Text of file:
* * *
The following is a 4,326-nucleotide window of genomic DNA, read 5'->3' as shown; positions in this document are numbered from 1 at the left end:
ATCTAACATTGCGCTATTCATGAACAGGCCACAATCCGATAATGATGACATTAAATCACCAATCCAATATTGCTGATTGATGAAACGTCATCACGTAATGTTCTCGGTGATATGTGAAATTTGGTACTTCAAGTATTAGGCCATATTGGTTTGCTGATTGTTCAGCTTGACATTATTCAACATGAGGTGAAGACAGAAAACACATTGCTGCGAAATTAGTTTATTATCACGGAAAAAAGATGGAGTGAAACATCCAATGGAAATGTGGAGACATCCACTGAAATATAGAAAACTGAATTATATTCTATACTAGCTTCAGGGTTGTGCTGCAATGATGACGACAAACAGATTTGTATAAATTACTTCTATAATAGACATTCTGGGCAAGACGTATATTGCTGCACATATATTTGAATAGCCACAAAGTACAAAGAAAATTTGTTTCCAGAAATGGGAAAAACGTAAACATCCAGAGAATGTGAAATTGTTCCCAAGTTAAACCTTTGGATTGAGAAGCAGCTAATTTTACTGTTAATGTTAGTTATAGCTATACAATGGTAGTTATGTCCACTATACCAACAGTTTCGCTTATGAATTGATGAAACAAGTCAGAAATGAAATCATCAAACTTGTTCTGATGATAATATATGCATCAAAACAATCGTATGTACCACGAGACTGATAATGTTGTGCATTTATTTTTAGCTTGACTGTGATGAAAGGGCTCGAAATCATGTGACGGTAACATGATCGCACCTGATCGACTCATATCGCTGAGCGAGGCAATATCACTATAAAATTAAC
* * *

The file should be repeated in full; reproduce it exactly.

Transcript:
The following is a 4,326-nucleotide window of genomic DNA, read 5'->3' as shown; positions in this document are numbered from 1 at the left end:
ATCTAACATTGCGCTATTCATGAACAGGCCACAATCCGATAATGATGACATTAAATCACCAATCCAATATTGCTGATTGATGAAACGTCATCACGTAATGTTCTCGGTGATATGTGAAATTTGGTACTTCAAGTATTAGGCCATATTGGTTTGCTGATTGTTCAGCTTGACATTATTCAACATGAGGTGAAGACAGAAAACACATTGCTGCGAAATTAGTTTATTATCACGGAAAAAAGATGGAGTGAAACATCCAATGGAAATGTGGAGACATCCACTGAAATATAGAAAACTGAATTATATTCTATACTAGCTTCAGGGTTGTGCTGCAATGATGACGACAAACAGATTTGTATAAATTACTTCTATAATAGACATTCTGGGCAAGACGTATATTGCTGCACATATATTTGAATAGCCACAAAGTACAAAGAAAATTTGTTTCCAGAAATGGGAAAAACGTAAACATCCAGAGAATGTGAAATTGTTCCCAAGTTAAACCTTTGGATTGAGAAGCAGCTAATTTTACTGTTAATGTTAGTTATAGCTATACAATGGTAGTTATGTCCACTATACCAACAGTTTCGCTTATGAATTGATGAAACAAGTCAGAAATGAAATCATCAAACTTGTTCTGATGATAATATATGCATCAAAACAATCGTATGTACCACGAGACTGATAATGTTGTGCATTTATTTTTAGCTTGACTGTGATGAAAGGGCTCGAAATCATGTGACGGTAACATGATCGCACCTGATCGACTCATATCGCTGAGCGAGGCAATATCACTATAAAATTAAC